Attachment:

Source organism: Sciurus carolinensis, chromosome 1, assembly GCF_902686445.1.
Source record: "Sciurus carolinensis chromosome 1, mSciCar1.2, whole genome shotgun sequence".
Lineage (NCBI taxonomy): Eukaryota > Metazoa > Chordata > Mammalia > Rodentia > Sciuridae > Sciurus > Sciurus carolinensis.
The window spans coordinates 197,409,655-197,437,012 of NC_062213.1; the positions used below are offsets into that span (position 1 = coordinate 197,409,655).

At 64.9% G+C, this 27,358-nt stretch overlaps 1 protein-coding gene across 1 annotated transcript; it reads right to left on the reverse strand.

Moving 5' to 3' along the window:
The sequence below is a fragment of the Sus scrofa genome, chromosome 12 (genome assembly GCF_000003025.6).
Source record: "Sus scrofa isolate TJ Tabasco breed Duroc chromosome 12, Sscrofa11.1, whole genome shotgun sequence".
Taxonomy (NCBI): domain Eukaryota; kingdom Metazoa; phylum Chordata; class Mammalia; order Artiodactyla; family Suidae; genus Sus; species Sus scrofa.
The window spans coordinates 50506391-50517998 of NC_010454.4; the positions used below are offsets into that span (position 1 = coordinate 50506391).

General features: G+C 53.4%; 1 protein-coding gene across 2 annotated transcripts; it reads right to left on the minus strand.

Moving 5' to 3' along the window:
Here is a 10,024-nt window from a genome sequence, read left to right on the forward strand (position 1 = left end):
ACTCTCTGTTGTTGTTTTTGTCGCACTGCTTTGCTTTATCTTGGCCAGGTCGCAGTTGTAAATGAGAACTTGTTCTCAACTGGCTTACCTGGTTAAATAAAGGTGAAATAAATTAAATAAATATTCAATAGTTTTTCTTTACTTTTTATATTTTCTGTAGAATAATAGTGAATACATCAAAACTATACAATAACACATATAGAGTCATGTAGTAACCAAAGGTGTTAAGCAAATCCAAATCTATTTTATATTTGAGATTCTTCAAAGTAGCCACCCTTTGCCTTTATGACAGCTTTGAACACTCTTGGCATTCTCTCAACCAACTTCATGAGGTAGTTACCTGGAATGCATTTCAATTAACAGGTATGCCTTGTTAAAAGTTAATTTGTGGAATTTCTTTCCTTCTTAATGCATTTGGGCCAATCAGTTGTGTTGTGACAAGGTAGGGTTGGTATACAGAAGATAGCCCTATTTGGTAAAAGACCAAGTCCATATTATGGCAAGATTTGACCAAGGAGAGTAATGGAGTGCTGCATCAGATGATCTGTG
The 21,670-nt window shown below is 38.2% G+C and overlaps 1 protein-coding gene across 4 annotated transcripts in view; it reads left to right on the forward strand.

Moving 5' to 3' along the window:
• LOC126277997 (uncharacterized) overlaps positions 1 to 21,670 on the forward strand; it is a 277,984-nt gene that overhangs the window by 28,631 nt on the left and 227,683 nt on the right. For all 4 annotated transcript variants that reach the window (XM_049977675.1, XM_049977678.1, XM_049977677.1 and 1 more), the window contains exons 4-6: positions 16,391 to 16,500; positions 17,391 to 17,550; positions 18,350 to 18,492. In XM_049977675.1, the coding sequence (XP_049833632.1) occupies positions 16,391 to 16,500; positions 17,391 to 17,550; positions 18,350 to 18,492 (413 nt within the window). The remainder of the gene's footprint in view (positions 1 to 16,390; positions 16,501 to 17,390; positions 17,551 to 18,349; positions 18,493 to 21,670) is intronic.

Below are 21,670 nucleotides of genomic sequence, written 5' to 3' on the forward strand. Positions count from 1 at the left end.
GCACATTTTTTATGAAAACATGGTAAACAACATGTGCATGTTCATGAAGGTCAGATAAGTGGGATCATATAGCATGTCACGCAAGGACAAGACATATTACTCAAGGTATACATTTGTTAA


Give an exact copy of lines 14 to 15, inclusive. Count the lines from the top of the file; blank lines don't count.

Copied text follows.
ACTCTCTGTTGTTGTTTTTGTCGCACTGCTTTGCTTTATCTTGGCCAGGTCGCAGTTGTAAATGAGAACTTGTTCTCAACTGGCTTACCTGGTTAAATAAAGGTGAAATAAATTAAATAAATATTCAATAGTTTTTCTTTACTTTTTATATTTTCTGTAGAATAATAGTGAATACATCAAAACTATACAATAACACATATAGAGTCATGTAGTAACCAAAGGTGTTAAGCAAATCCAAATCTATTTTATATTTGAGATTCTTCAAAGTAGCCACCCTTTGCCTTTATGACAGCTTTGAACACTCTTGGCATTCTCTCAACCAACTTCATGAGGTAGTTACCTGGAATGCATTTCAATTAACAGGTATGCCTTGTTAAAAGTTAATTTGTGGAATTTCTTTCCTTCTTAATGCATTTGGGCCAATCAGTTGTGTTGTGACAAGGTAGGGTTGGTATACAGAAGATAGCCCTATTTGGTAAAAGACCAAGTCCATATTATGGCAAGATTTGACCAAGGAGAGTAATGGAGTGCTGCATCAGATGATCTGTG
The 21,670-nt window shown below is 38.2% G+C and overlaps 1 protein-coding gene across 4 annotated transcripts in view; it reads left to right on the forward strand.